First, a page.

Sign up for our free newsletter
Free D.C. news, delivered to your inbox daily.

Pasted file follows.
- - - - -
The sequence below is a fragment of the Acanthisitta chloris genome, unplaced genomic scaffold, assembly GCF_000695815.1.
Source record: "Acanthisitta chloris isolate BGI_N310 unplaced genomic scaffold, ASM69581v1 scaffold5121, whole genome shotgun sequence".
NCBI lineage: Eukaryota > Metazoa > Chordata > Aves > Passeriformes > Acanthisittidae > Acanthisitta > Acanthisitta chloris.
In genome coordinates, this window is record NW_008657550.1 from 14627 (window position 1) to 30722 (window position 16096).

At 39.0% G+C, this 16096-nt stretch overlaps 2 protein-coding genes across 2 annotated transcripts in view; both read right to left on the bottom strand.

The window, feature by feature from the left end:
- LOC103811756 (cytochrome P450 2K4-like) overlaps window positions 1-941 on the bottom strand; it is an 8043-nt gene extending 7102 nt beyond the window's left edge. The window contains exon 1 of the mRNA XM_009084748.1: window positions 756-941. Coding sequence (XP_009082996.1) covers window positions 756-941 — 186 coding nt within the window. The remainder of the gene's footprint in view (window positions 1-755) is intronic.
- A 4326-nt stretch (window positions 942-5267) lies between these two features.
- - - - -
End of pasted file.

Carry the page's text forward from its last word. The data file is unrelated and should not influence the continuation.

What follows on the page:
Ol’ Broke Eye is back. Or the Ticalian Stallion. Or the Iron Lung. Or Johnny Blaze. Or whatever you want to call him. He certainly doesn’t seem to care much, and apparently neither does the American public. The Wu Most Often Known as Method may not be the most lyrically sharp of the almost unbelievably talented Wu-Tang Clan, but he’s got charisma to burn, and he knows how to use it. Few other MCs can bust out a smile as often as a scowl and keep both their street game and their pop smarts, and in a genre when careers can begin and end in a hockey season, late 1998 sees Meth releasing his second solo joint near the top of the pop charts four years after his first. Tical 2000: Judgement Day seems to have the world at its feet saleswise, but you have to chalk it up to pure personality, because after the mid-’90s brought astonishing albums from Ghostface Killah, Genius, and Raekwon, 2000 is something of a disappointment. The title track single is admittedly a scorcha. Produced by Meth himself, “Judgement Day” moves at the speed of light and sounds as if the apocalypse is around the corner. But that’s where the revelations pretty much end. Instead of bringing a diverse palette of sounds to wrap around his blunted growl, the tracks sound solid, professional, and uninspired. Wu records often feel like one big party track, and Meth puts his man Streetlife on, as well as obligatory and way-perfunctory appearances from Wu’s Cappadonna and the perennially underrated Inspektah Deck; but even they seem to be running a bit on empty. So grab doubles of the 12-inch and save the whole thing for when it’s the last record on earth.Joe Gross